Mothers’ symptoms of anxiety and depression and the development of child temperament: a genetically informative, longitudinal investigation

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Abstract

Background: Child temperament traits and mothers’ emotional symptoms relating to anxiety and depression may drive changes in one another, leading to their ‘co-development’ across time. Alternatively, links between mother and child traits may be attributable to shared genetic propensities. We explored longitudinal associations between mothers’ emotional symptoms and child temperament traits and adjusted for genetic effects shared across generations.

Methods: This study is based on the Norwegian Mother, Father and Child Cohort Study (MoBa). Mothers (n=34,060) reported on their symptoms of anxiety and depression, and temperament among offspring (n=42,526), at child ages 1.5, 3 and 5 years. Structural equation models parameterised developmental change in traits, and an extended family design adjusted for genetic effects.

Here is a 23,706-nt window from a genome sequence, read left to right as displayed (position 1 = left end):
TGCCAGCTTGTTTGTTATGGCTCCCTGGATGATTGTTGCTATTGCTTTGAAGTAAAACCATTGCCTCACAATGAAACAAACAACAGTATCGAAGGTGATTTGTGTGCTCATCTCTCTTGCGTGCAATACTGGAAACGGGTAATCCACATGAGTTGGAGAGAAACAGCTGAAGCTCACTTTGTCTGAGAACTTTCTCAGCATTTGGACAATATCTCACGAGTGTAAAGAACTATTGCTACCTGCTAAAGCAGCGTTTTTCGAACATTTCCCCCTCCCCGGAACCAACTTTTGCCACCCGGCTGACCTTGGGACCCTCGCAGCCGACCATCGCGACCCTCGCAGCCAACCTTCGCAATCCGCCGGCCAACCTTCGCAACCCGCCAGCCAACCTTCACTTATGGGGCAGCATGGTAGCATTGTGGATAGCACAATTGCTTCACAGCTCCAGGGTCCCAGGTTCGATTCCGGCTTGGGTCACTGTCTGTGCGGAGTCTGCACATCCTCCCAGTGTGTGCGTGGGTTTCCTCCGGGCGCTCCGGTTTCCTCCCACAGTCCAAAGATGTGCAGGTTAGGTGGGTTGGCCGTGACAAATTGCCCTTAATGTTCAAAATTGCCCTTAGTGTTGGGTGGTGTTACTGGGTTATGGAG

Results: We found individual differences in stable trait scores and rate of change for all study variables. Longitudinal stability in mothers’ emotional symptoms was associated with longitudinal stability in offspring emotionality (r=.143), shyness (r=.031), and sociability (r=-.015). Longitudinal change in mothers’ symptoms showed very small or negligible correlations with longitudinal change in child temperament. Both genetic and environmental influences explained the stable longitudinal association between mothers’ symptoms and child emotionality.

Conclusions: The studied associations between mother and child traits across time appeared to be due to stable, trait-like factors, involving genetic and environmental influence, rather than their co-development. Findings contribute knowledge on how emotional symptoms develop in families across time, and the methods with which we can explore such development.
Original languageEnglish
JournalJCPP Advances
DOIs
Publication statusPublished - 13 Jun 2023

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